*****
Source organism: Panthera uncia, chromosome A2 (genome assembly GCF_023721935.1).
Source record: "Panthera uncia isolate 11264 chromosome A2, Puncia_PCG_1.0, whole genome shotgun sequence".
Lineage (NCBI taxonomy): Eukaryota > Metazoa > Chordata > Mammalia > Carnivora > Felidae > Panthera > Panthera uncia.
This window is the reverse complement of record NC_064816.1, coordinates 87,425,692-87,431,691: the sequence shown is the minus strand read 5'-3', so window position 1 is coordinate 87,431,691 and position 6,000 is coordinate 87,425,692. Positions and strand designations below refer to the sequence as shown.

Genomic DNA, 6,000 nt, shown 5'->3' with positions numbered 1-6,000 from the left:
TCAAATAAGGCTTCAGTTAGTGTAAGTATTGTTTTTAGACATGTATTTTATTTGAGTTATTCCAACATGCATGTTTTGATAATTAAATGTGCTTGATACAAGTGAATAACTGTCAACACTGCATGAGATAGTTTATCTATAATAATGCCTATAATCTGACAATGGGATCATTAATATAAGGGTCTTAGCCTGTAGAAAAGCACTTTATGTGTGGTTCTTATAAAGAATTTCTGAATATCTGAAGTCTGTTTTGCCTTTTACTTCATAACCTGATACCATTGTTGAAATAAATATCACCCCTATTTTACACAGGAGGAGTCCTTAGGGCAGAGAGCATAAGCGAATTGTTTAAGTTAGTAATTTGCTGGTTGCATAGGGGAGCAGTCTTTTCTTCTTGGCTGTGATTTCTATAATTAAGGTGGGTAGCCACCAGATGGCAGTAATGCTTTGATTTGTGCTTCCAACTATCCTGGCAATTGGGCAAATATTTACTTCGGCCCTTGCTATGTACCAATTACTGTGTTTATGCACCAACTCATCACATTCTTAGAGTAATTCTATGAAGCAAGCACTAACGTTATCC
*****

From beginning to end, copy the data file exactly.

Source organism: Panthera uncia, chromosome A2 (genome assembly GCF_023721935.1).
Source record: "Panthera uncia isolate 11264 chromosome A2, Puncia_PCG_1.0, whole genome shotgun sequence".
Lineage (NCBI taxonomy): Eukaryota > Metazoa > Chordata > Mammalia > Carnivora > Felidae > Panthera > Panthera uncia.
This window is the reverse complement of record NC_064816.1, coordinates 87,425,692-87,431,691: the sequence shown is the minus strand read 5'-3', so window position 1 is coordinate 87,431,691 and position 6,000 is coordinate 87,425,692. Positions and strand designations below refer to the sequence as shown.

Genomic DNA, 6,000 nt, shown 5'->3' with positions numbered 1-6,000 from the left:
TCAAATAAGGCTTCAGTTAGTGTAAGTATTGTTTTTAGACATGTATTTTATTTGAGTTATTCCAACATGCATGTTTTGATAATTAAATGTGCTTGATACAAGTGAATAACTGTCAACACTGCATGAGATAGTTTATCTATAATAATGCCTATAATCTGACAATGGGATCATTAATATAAGGGTCTTAGCCTGTAGAAAAGCACTTTATGTGTGGTTCTTATAAAGAATTTCTGAATATCTGAAGTCTGTTTTGCCTTTTACTTCATAACCTGATACCATTGTTGAAATAAATATCACCCCTATTTTACACAGGAGGAGTCCTTAGGGCAGAGAGCATAAGCGAATTGTTTAAGTTAGTAATTTGCTGGTTGCATAGGGGAGCAGTCTTTTCTTCTTGGCTGTGATTTCTATAATTAAGGTGGGTAGCCACCAGATGGCAGTAATGCTTTGATTTGTGCTTCCAACTATCCTGGCAATTGGGCAAATATTTACTTCGGCCCTTGCTATGTACCAATTACTGTGTTTATGCACCAACTCATCACATTCTTAGAGTAATTCTATGAAGCAAGCACTAACGTTATCC